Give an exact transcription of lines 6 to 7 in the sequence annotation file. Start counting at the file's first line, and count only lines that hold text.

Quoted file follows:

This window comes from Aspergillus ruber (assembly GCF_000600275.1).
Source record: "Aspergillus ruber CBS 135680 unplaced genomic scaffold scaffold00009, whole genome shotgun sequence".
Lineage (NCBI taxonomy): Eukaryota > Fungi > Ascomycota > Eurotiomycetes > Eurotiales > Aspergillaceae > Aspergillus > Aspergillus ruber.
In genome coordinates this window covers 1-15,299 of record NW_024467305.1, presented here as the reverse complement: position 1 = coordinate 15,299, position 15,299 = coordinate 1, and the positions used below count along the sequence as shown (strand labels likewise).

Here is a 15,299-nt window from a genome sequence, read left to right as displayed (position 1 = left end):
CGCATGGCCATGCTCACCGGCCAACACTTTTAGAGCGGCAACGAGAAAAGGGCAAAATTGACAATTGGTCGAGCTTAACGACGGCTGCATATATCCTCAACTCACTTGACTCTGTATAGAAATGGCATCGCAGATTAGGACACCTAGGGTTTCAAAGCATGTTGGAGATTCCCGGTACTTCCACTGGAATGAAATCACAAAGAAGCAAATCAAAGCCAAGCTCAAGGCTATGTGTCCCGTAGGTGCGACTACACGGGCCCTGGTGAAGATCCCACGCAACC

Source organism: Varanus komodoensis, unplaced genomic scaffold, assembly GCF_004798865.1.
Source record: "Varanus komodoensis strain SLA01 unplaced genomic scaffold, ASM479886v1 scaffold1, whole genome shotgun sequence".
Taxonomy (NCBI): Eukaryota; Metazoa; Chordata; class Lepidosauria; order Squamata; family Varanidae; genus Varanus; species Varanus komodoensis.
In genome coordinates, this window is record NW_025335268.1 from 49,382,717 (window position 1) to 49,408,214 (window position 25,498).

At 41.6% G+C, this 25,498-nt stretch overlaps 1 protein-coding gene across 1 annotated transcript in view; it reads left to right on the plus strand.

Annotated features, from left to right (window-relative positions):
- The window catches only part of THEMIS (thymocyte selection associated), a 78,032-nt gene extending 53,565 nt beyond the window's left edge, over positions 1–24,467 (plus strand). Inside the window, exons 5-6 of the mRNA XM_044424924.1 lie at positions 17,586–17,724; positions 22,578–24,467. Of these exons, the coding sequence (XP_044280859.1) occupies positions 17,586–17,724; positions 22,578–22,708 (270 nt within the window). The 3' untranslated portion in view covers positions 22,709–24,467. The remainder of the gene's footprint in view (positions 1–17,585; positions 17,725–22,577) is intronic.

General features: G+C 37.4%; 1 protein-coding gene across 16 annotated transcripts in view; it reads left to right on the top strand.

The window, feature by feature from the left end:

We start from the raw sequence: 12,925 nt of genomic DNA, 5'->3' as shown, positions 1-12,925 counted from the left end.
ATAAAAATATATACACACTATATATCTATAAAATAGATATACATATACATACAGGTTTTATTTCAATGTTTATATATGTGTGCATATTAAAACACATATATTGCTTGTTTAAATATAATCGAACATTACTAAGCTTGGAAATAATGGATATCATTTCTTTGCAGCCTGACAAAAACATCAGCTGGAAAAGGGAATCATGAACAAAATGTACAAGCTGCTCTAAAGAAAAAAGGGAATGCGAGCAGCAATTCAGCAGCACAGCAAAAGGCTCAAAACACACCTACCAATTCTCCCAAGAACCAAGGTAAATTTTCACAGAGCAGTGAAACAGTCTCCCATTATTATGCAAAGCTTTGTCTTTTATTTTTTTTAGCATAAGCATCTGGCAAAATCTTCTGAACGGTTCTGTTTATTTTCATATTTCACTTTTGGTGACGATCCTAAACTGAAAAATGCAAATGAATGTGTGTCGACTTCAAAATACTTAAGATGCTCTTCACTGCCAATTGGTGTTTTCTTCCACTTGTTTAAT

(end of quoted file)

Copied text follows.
CGCATGGCCATGCTCACCGGCCAACACTTTTAGAGCGGCAACGAGAAAAGGGCAAAATTGACAATTGGTCGAGCTTAACGACGGCTGCATATATCCTCAACTCACTTGACTCTGTATAGAAATGGCATCGCAGATTAGGACACCTAGGGTTTCAAAGCATGTTGGAGATTCCCGGTACTTCCACTGGAATGAAATCACAAAGAAGCAAATCAAAGCCAAGCTCAAGGCTATGTGTCCCGTAGGTGCGACTACACGGGCCCTGGTGAAGATCCCACGCAACC

Source organism: Varanus komodoensis, unplaced genomic scaffold, assembly GCF_004798865.1.